The Jester King

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The king of both forest and glade
wanders through his hall of trees
and stops by a hut within the shade
where a song laces within the breeze.
A patchwork fool lives in that abode
who knows every song ever sung
and the king sits down to hear an ode
from a fool with a golden tongue.
The fool is crowned just as well
as this antlered king among kings;
his head hung with many a silver bell
that jingles and rings as he sings.
He has a fair voice, and fair cadence,
as he sings to honor wisdom and wit,
but the jingle-jangle bells incense
the monarch into a wrathful fit.
The monarch chases the fool away
who drops behind him his jingling motley
and the king attacks it where it lay,
the attire entwining quite tautly
with the spikes of his bony, branching crown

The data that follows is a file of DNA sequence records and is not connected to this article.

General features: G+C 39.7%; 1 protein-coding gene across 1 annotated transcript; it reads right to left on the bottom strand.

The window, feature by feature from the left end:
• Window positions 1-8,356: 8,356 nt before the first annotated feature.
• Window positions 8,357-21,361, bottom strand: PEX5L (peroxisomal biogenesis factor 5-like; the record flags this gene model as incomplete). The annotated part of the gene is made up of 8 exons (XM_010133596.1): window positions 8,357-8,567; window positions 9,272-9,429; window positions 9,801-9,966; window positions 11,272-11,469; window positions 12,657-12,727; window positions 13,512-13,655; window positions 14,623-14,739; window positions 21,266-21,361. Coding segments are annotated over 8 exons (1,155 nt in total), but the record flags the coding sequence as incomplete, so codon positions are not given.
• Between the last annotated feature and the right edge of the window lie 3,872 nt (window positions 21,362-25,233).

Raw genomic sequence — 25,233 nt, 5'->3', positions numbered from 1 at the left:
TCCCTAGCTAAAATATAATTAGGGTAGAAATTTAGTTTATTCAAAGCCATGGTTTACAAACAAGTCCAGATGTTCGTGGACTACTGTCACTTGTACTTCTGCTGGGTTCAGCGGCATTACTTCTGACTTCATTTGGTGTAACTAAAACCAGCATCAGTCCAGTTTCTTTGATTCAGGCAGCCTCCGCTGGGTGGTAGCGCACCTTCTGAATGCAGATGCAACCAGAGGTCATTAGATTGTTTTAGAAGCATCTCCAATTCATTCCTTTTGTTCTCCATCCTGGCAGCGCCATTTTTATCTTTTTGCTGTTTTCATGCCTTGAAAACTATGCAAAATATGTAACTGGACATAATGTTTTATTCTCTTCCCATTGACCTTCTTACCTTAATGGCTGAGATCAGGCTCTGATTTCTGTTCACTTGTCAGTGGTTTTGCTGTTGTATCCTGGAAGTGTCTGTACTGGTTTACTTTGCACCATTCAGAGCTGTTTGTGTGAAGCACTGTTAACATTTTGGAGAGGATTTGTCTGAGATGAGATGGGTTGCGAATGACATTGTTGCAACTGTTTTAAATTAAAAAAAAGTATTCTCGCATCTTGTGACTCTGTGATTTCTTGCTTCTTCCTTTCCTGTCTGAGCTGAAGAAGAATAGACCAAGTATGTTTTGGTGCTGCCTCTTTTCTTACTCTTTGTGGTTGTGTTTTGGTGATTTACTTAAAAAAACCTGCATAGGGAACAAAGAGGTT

so that each furious toss of his head
jingles the bells hanging down,
not free, but ringing instead.
And henceforth he is lost forever
to a fury as unceasing as Hell’s,
racing and raking and resting never—
unable to escape the jester’s bells.

The Bosom Serpent

 

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She fed her scaly cold-blooded heart
not unlike an embosomed snake
at first a week or so apart,
digesting each victim slowly to slake
her viper’s natural hunger,
eating only little mousy meals
which she happened to find among her
vale, between her two rounded hills
where the dark, dreaded damning drumbeat
coaxed onward her serpent’s appetite
for more blood, more bone, more meek meat,
given, in time, more often, every other night.
And yet, she inevitably began to wonder
at her Quetzacoatl heart’s growing needs
as its restless rhythm became as thunder
and feared it would eventually bite the hand that feeds
and die itself of the poison it bleeds,
and die itself of the poison it breeds.